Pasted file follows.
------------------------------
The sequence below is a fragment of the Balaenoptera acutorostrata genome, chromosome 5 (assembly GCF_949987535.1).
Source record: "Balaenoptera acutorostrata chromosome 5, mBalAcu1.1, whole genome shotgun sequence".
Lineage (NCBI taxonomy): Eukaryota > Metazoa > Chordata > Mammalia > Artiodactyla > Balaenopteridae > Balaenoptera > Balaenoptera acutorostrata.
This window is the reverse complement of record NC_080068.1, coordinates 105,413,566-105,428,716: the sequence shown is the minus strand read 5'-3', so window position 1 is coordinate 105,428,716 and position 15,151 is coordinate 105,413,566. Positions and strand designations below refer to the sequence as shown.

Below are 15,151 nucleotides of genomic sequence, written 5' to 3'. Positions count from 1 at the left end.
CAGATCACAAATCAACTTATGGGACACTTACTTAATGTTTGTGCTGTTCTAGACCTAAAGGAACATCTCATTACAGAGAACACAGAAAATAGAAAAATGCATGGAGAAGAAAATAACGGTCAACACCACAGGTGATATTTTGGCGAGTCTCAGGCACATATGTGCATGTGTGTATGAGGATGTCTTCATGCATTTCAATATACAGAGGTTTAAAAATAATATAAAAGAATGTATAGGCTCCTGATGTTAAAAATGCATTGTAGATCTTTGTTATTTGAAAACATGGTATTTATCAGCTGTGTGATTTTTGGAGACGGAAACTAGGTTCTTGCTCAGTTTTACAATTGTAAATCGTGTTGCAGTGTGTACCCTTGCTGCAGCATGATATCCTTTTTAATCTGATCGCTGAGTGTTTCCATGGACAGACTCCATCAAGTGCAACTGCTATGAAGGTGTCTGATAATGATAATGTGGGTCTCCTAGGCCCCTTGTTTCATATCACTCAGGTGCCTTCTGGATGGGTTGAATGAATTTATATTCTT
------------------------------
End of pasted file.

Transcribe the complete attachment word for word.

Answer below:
The sequence below is a fragment of the Balaenoptera acutorostrata genome, chromosome 5 (assembly GCF_949987535.1).
Source record: "Balaenoptera acutorostrata chromosome 5, mBalAcu1.1, whole genome shotgun sequence".
Lineage (NCBI taxonomy): Eukaryota > Metazoa > Chordata > Mammalia > Artiodactyla > Balaenopteridae > Balaenoptera > Balaenoptera acutorostrata.
This window is the reverse complement of record NC_080068.1, coordinates 105,413,566-105,428,716: the sequence shown is the minus strand read 5'-3', so window position 1 is coordinate 105,428,716 and position 15,151 is coordinate 105,413,566. Positions and strand designations below refer to the sequence as shown.

Below are 15,151 nucleotides of genomic sequence, written 5' to 3'. Positions count from 1 at the left end.
CAGATCACAAATCAACTTATGGGACACTTACTTAATGTTTGTGCTGTTCTAGACCTAAAGGAACATCTCATTACAGAGAACACAGAAAATAGAAAAATGCATGGAGAAGAAAATAACGGTCAACACCACAGGTGATATTTTGGCGAGTCTCAGGCACATATGTGCATGTGTGTATGAGGATGTCTTCATGCATTTCAATATACAGAGGTTTAAAAATAATATAAAAGAATGTATAGGCTCCTGATGTTAAAAATGCATTGTAGATCTTTGTTATTTGAAAACATGGTATTTATCAGCTGTGTGATTTTTGGAGACGGAAACTAGGTTCTTGCTCAGTTTTACAATTGTAAATCGTGTTGCAGTGTGTACCCTTGCTGCAGCATGATATCCTTTTTAATCTGATCGCTGAGTGTTTCCATGGACAGACTCCATCAAGTGCAACTGCTATGAAGGTGTCTGATAATGATAATGTGGGTCTCCTAGGCCCCTTGTTTCATATCACTCAGGTGCCTTCTGGATGGGTTGAATGAATTTATATTCTT